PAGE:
“The Tragic and Triumphant Cross Leading to Hope for Us All”
“So they took Jesus; and carrying the cross by himself, he went out to what is called The Place of the Skull, which in Hebrew is called Golgotha. There they crucified him, and with him two others, one on either side, with Jesus between them. Pilate also had an inscription written and put it on the cross. it read, ‘Jesus of Nazareth, the King of the Jews.’ Many of the Jews read this inscription, because the place where Jesus was crucified was near the city; and it was written in Hebrew, in Latin, and in Greek. Then the chief priests of the Jews said to Pilate, ‘Do not write, The King of the Jews, but, This man said, I am King of the Jews.’ Pilate answered, ‘What I have written I have written.’ When the soldiers had crucified Jesus, they took his clothes and divided them into four parts, one for each soldier. They also took his tunic; now the tunic was seamless, woven in one piece from the top. So they said to one another ‘Let us not tear it, but cast lots for it to see who will get it.’ This was to fulfill what the scripture says: ‘They divided my clothes among themselves, and for my clothing they cast lots.’ And that is what the soldiers did.”
“Meanwhile, standing near the cross of Jesus were his mother, and his mother’s sister, Mary the wife of Clopas, and Mary Magdalene. When Jesus saw his mother and the disciple whom he loved standing beside her, he said to his mother, ‘Woman, here is your son.’ Then he said to the disciple, ‘Here is your mother’. And from that hour the disciple took her into his own home.”
“After this, when Jesus knew that all was now finished, he said (in order to fulfill the scripture). ‘I am thirsty.’ A jar full of sour wine was standing there. So they put a sponge full of the wine on a branch of hyssop and held it to his mouth. When Jesus had received the wine, he said, ‘It is finished.’ Then he bowed his head and gave up his spirit.” (John 19:17-30)
In the context of John’s gospel, in which Jesus is proclaimed as the meek and majestic king who demonstrates genuine power, the crucifixion is portrayed as the most regal act in human history. The lifting up of Jesus on the cross is truly an enthronement. Above the cross is the heraldic proclamation “Jesus of Nazareth, the King of the Jews”. The inscription denotes a universal declaration; written in Hebrew, the language of religion; in Latin, the language of the empire and in Greek, the language of the culture.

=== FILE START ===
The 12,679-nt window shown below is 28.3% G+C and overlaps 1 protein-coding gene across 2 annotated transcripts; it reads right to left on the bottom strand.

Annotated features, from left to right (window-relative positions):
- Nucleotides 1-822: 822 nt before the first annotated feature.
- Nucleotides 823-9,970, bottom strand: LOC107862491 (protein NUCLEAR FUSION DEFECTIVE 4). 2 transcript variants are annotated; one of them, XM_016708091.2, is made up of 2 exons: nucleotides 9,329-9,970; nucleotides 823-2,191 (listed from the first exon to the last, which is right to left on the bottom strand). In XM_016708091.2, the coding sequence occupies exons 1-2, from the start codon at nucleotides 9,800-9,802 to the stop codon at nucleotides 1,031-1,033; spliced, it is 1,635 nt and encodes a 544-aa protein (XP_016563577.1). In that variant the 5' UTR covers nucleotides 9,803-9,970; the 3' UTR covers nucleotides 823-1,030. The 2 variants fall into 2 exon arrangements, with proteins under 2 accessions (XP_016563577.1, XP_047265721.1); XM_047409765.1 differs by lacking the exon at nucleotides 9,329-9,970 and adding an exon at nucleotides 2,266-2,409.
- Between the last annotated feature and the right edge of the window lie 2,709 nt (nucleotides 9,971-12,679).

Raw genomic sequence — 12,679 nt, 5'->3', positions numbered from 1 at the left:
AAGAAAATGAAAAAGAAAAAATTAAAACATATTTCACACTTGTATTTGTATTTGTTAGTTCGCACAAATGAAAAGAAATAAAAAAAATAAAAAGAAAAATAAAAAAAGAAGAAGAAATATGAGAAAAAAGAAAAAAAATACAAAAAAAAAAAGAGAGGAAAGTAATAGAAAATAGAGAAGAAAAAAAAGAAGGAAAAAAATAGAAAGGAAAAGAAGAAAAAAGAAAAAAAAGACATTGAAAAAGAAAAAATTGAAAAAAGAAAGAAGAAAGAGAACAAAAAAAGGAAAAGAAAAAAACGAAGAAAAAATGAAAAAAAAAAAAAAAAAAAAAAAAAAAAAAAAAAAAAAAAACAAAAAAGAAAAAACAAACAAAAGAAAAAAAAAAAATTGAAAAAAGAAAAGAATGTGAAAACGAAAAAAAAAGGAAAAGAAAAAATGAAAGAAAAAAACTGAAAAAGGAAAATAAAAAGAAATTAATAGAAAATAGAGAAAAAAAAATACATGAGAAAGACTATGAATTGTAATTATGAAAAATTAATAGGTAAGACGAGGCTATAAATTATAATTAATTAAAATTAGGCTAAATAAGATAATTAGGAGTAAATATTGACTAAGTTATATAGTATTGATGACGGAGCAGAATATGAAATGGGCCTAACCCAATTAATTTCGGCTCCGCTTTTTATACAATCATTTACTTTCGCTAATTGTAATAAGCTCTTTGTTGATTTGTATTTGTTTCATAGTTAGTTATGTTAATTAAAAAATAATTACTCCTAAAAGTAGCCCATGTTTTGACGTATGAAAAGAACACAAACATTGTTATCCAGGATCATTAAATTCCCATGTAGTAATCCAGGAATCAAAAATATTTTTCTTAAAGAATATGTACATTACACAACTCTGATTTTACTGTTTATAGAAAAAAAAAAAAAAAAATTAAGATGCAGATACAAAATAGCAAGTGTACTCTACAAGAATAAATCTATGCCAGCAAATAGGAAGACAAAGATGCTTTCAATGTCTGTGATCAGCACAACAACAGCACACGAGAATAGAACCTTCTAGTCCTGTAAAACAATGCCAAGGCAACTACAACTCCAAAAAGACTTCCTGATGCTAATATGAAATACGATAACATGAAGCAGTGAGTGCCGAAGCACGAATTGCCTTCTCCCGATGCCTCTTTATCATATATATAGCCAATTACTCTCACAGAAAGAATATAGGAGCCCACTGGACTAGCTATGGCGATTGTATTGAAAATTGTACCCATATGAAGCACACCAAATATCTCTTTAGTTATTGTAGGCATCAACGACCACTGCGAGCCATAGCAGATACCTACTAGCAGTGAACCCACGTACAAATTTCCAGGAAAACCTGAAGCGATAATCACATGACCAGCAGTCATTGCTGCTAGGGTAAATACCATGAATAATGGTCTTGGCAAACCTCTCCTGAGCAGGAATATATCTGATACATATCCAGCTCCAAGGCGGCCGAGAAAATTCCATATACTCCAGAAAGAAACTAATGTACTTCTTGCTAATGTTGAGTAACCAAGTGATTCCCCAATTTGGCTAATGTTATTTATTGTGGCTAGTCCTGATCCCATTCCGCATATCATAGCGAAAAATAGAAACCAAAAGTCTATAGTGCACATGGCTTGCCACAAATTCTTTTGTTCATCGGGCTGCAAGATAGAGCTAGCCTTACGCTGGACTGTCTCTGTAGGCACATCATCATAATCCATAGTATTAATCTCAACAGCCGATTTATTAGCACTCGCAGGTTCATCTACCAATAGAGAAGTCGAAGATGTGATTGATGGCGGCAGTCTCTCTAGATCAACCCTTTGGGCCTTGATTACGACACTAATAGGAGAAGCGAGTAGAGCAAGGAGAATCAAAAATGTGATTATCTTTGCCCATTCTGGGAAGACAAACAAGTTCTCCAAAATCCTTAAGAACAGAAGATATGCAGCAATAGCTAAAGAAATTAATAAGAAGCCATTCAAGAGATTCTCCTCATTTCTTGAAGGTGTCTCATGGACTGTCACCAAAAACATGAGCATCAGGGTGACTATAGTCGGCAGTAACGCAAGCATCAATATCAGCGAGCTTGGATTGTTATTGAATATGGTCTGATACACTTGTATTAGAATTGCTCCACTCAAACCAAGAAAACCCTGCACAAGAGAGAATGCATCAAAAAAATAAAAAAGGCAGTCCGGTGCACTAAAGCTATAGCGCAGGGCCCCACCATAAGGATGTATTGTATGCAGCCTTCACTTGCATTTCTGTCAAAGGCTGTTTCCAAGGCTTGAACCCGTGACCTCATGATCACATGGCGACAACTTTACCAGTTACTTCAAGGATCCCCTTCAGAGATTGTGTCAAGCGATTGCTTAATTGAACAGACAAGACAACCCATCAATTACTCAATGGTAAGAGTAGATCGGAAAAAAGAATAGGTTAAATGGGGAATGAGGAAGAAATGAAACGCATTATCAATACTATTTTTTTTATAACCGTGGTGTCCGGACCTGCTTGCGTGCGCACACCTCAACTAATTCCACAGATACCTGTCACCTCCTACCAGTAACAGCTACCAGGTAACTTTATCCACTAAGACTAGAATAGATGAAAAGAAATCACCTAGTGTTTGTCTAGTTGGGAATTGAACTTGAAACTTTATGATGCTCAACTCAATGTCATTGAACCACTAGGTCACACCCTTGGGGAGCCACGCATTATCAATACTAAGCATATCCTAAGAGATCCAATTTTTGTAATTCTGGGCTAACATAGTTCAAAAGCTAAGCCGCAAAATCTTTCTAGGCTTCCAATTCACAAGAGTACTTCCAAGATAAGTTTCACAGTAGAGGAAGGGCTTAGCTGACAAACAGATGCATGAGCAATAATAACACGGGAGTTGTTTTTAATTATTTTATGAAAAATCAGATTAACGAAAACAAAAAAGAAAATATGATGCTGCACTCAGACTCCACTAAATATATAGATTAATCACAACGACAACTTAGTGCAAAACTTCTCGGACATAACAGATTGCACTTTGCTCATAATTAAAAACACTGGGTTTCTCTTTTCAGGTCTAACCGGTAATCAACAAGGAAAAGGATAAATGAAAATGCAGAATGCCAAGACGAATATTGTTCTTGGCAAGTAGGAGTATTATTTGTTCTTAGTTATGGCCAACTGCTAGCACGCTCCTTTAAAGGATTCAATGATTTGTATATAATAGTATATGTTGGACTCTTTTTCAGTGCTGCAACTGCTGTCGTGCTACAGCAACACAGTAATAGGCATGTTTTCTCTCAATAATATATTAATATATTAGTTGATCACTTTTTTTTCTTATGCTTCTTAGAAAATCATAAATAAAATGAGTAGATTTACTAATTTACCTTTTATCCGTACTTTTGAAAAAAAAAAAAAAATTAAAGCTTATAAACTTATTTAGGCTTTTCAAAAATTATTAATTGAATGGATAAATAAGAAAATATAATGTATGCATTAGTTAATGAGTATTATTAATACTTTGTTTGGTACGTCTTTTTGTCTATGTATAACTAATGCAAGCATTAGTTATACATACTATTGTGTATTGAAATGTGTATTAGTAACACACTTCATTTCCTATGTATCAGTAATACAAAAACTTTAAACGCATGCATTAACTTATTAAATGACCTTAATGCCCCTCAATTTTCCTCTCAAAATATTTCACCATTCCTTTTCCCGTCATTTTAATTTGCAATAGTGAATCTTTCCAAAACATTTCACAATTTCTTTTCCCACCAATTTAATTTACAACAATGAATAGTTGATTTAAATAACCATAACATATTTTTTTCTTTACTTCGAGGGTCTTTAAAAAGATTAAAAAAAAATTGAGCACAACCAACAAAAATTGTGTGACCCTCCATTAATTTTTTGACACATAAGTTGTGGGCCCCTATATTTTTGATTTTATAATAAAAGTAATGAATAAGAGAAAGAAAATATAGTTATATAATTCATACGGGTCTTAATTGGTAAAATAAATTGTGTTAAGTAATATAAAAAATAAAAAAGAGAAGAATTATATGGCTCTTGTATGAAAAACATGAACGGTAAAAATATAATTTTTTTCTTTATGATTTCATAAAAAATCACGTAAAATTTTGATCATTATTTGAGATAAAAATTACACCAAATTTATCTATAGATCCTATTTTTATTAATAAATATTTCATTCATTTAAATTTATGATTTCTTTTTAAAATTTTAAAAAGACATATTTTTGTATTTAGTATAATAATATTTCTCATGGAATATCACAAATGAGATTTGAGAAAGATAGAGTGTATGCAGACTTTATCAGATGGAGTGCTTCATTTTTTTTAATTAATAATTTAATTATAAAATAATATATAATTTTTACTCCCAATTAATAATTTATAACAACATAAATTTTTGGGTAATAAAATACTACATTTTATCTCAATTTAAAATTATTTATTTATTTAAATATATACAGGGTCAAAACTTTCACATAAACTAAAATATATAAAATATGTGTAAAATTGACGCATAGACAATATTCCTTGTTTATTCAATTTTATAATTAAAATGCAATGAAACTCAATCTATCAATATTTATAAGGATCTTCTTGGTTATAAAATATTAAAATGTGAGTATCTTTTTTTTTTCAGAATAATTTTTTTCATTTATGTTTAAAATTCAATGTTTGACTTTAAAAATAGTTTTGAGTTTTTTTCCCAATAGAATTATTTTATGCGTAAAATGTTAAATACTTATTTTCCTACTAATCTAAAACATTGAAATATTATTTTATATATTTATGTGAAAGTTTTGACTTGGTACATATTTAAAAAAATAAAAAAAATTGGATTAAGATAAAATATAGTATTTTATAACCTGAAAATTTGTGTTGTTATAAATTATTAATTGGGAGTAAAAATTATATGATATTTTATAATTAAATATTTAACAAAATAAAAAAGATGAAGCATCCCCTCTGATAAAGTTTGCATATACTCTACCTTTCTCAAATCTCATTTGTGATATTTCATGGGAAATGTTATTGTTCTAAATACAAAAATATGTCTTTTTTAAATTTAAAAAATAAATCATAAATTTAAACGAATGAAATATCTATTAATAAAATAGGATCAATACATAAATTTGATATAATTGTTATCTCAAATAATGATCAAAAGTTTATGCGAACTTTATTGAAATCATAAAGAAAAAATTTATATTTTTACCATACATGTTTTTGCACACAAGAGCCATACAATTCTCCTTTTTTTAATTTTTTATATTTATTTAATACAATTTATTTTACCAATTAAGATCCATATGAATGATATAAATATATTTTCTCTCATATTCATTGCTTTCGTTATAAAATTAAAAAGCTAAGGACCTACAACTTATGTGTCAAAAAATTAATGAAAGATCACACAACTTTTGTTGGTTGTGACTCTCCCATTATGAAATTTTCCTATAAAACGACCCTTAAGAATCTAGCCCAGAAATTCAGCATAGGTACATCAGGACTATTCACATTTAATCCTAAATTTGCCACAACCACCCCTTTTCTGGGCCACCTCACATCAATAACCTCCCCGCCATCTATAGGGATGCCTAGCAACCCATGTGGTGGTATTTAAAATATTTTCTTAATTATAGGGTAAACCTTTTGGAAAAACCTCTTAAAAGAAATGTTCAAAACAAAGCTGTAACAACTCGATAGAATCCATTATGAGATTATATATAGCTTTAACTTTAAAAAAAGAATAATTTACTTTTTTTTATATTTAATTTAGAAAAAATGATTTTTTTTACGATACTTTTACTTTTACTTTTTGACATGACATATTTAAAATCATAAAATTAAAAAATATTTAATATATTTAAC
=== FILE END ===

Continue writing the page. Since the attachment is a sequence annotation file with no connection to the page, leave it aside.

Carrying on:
At the cross the community of Jesus’ disciples becomes the church. Jesus gives birth to his church by handing over his Spirit to his disciples at his death. In preparation for and to explain the significance of this event, John describes two episodes at the foot of the cross that are unique to his gospel. In the first, John places great emphasis on the “seamless” inner garment of Jesus which is not torn apart by the Roman executioners. Since the hear of Jesus’ prayer for his disciples before his death was their unity, the garment “woven in one piece” symbolized the unity of Christ’s church which must not be torn apart. The outer garments are divided into four parts, representing the four corners of the world, the church’s future expanse. Outer expansion and inner unity is Christ’s desire for the faithful community formed at the foot of the cross.
The second episode that explains the significance of the church given birth at the cross involves the mother of Jesus and the disciple whom Jesus loved. Though Mary and the beloved disciple were historical figures, they are elevated in the gospel to symbolic figures. At the cross, the mother of Jesus represents the church, the community that will give spiritual birth to future generations. The beloved disciple represents all disciples who are called to care for the church from which they receive spiritual nourishment. The beloved disciple becomes her son and the mother of Jesus becomes the mother of his disciple. The suffering of Jesus is the birth pangs of the church, because from his passion are born future generations of Christian believers. In the final act of his life, Jesus forms a new family at the cross, a family born not of blood but of faith.
On the cross Jesus had to let go, first of his possessions, specifically his clothing, then of his family, specifically his mother, and finally of life itself. John comments that ‘Jesus knew that all was now finished’, indicating that Jesus knew that his mission on earth was complete. The thirst of Jesus was for for final union with his Father, as proclaimed at the beginning of Psalm 63: ‘O God, you are my God, I seek you, my soul thirsts for you.’ And so Jesus uttered his final words: ‘It is finished’. As he died, the text tells us that Jesus gave up his spirit. The Greek words literally mean, he handed over the spirit, indicating that there is more here than simply a euphemism for death. Jesus poured out the Spirit upon the infant church gathered beneath the cross. As he let go of his own life, he breathed life into the newborn community of faith.
How do the mother of Jesus and the beloved disciple represent the new family of Jesus?
Crucified Lord, in your dying you have poured out your Spirit on the world. Give me grace and nourishment through your church as I seek to be your beloved disciple.